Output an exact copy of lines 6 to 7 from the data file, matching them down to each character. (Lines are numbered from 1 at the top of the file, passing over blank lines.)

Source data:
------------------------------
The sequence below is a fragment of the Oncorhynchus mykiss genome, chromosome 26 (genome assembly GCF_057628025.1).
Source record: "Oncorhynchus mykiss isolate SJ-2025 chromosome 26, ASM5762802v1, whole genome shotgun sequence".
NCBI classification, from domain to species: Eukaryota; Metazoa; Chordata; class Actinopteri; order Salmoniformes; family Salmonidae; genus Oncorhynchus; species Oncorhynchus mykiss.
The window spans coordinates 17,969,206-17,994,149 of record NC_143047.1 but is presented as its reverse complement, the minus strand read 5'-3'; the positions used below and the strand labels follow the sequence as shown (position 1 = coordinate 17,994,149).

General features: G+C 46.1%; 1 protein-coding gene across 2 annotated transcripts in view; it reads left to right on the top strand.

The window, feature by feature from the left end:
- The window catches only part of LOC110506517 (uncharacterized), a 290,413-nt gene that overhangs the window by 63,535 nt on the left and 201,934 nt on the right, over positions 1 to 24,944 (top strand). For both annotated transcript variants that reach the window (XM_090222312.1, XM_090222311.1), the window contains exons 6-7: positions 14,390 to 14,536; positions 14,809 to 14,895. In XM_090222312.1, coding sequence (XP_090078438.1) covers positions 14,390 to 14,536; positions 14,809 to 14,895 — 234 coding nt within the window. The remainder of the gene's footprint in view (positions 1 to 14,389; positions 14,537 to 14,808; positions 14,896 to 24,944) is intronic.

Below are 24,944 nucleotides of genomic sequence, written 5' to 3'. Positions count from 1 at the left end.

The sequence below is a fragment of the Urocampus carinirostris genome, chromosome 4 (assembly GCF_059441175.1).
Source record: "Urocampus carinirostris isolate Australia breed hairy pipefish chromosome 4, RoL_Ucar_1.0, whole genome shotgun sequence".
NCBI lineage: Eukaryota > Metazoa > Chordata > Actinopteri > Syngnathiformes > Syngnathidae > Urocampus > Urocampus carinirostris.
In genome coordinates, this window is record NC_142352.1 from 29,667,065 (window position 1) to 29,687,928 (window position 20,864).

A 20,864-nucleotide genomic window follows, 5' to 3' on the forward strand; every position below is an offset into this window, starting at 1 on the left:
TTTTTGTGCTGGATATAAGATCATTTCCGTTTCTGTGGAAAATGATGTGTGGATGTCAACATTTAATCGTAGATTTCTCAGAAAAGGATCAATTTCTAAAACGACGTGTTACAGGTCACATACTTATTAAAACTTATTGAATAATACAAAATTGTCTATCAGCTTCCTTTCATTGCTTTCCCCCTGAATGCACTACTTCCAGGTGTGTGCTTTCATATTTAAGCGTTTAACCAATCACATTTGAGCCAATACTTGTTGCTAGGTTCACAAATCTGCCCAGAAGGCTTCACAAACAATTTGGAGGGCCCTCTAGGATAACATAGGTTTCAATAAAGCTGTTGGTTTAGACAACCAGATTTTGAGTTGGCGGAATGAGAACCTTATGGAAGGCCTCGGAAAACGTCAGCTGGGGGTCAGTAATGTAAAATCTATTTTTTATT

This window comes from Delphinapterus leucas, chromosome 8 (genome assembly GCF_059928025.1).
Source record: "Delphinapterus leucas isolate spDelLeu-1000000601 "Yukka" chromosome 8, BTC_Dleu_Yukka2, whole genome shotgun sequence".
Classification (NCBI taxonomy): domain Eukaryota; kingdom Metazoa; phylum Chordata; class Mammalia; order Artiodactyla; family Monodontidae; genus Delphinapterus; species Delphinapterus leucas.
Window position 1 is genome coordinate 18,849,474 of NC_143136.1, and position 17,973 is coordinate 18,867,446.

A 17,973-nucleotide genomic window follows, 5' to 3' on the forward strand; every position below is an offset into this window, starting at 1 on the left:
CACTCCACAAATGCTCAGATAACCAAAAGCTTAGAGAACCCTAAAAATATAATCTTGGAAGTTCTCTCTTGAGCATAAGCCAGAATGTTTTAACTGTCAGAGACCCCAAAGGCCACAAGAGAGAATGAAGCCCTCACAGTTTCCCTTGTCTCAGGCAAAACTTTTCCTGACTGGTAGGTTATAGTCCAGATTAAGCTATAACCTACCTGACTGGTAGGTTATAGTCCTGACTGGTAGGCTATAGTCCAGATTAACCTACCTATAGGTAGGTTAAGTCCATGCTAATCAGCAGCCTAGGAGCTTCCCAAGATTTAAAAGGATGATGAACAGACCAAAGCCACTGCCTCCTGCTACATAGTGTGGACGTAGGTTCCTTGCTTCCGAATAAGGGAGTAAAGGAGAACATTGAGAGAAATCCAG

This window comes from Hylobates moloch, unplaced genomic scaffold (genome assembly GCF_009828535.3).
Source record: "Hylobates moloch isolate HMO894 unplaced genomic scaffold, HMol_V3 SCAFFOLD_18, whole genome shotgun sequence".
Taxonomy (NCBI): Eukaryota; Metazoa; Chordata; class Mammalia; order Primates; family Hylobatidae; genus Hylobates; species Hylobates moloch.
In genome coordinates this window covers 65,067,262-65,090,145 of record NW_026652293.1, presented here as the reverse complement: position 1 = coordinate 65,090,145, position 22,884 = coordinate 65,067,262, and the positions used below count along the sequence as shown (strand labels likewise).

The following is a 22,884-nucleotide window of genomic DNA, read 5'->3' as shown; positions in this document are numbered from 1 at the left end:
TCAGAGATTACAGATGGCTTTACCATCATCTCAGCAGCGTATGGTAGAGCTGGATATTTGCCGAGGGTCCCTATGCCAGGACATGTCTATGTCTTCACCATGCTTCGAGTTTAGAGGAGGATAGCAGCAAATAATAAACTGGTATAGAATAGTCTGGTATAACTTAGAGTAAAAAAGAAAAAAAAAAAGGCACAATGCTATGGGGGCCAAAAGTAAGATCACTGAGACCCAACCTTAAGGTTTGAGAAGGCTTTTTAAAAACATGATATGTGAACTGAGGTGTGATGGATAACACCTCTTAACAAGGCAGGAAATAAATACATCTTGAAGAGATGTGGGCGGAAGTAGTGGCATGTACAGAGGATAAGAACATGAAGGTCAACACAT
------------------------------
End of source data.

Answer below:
The window, feature by feature from the left end:
- The window catches only part of LOC110506517 (uncharacterized), a 290,413-nt gene that overhangs the window by 63,535 nt on the left and 201,934 nt on the right, over positions 1 to 24,944 (top strand). For both annotated transcript variants that reach the window (XM_090222312.1, XM_090222311.1), the window contains exons 6-7: positions 14,390 to 14,536; positions 14,809 to 14,895. In XM_090222312.1, coding sequence (XP_090078438.1) covers positions 14,390 to 14,536; positions 14,809 to 14,895 — 234 coding nt within the window. The remainder of the gene's footprint in view (positions 1 to 14,389; positions 14,537 to 14,808; positions 14,896 to 24,944) is intronic.